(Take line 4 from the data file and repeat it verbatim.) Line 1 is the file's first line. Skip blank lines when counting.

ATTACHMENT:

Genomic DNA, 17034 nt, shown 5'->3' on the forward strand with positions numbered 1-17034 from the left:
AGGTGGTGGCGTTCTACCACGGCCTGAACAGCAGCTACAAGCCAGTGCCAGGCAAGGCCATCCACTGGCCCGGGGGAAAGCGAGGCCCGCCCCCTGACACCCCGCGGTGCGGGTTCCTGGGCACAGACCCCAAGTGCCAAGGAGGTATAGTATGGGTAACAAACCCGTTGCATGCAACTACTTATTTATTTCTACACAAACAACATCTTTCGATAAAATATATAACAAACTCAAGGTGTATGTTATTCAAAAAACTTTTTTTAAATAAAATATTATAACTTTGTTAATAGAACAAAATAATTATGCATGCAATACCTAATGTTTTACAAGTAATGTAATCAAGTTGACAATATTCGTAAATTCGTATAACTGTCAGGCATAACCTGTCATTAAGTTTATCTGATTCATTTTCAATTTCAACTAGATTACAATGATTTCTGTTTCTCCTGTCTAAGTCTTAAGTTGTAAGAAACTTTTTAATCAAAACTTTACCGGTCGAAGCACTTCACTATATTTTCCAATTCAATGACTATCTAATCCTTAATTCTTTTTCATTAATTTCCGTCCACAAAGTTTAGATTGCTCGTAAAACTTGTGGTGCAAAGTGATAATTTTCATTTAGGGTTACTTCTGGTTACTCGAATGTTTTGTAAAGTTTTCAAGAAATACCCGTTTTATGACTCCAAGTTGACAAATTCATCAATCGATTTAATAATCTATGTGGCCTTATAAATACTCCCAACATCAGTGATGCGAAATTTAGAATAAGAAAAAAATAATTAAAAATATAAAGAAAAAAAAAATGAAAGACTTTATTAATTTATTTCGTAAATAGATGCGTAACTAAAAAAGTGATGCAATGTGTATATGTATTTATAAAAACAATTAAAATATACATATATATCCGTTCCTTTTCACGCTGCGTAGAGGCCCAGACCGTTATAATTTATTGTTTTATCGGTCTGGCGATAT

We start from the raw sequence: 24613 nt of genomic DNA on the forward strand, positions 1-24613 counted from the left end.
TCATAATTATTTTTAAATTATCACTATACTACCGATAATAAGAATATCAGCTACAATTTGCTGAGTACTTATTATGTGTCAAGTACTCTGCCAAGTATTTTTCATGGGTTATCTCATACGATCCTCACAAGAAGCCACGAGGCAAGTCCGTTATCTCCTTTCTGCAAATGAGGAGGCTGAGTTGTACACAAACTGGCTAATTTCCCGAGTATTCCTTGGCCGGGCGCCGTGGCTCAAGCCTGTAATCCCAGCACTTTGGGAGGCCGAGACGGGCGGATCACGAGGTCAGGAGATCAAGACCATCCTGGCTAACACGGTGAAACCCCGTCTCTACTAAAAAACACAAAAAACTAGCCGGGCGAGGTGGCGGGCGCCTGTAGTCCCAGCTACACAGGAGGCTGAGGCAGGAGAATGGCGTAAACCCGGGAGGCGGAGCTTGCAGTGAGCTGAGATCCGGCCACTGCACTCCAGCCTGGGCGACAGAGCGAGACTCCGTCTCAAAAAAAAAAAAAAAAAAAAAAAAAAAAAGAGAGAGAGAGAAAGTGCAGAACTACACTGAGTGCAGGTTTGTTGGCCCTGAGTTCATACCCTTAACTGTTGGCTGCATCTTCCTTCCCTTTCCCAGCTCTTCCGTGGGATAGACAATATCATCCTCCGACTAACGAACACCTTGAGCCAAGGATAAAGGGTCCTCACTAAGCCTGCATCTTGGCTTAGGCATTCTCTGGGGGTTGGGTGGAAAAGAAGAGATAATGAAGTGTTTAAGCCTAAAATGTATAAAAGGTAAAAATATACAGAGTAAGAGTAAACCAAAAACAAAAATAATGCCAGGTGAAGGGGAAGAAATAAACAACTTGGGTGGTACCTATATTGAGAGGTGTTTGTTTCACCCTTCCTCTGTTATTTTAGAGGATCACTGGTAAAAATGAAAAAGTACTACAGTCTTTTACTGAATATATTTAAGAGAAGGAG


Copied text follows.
TCATAATTATTTTTAAATTATCACTATACTACCGATAATAAGAATATCAGCTACAATTTGCTGAGTACTTATTATGTGTCAAGTACTCTGCCAAGTATTTTTCATGGGTTATCTCATACGATCCTCACAAGAAGCCACGAGGCAAGTCCGTTATCTCCTTTCTGCAAATGAGGAGGCTGAGTTGTACACAAACTGGCTAATTTCCCGAGTATTCCTTGGCCGGGCGCCGTGGCTCAAGCCTGTAATCCCAGCACTTTGGGAGGCCGAGACGGGCGGATCACGAGGTCAGGAGATCAAGACCATCCTGGCTAACACGGTGAAACCCCGTCTCTACTAAAAAACACAAAAAACTAGCCGGGCGAGGTGGCGGGCGCCTGTAGTCCCAGCTACACAGGAGGCTGAGGCAGGAGAATGGCGTAAACCCGGGAGGCGGAGCTTGCAGTGAGCTGAGATCCGGCCACTGCACTCCAGCCTGGGCGACAGAGCGAGACTCCGTCTCAAAAAAAAAAAAAAAAAAAAAAAAAAAAAGAGAGAGAGAGAAAGTGCAGAACTACACTGAGTGCAGGTTTGTTGGCCCTGAGTTCATACCCTTAACTGTTGGCTGCATCTTCCTTCCCTTTCCCAGCTCTTCCGTGGGATAGACAATATCATCCTCCGACTAACGAACACCTTGAGCCAAGGATAAAGGGTCCTCACTAAGCCTGCATCTTGGCTTAGGCATTCTCTGGGGGTTGGGTGGAAAAGAAGAGATAATGAAGTGTTTAAGCCTAAAATGTATAAAAGGTAAAAATATACAGAGTAAGAGTAAACCAAAAACAAAAATAATGCCAGGTGAAGGGGAAGAAATAAACAACTTGGGTGGTACCTATATTGAGAGGTGTTTGTTTCACCCTTCCTCTGTTATTTTAGAGGATCACTGGTAAAAATGAAAAAGTACTACAGTCTTTTACTGAATATATTTAAGAGAAGGAG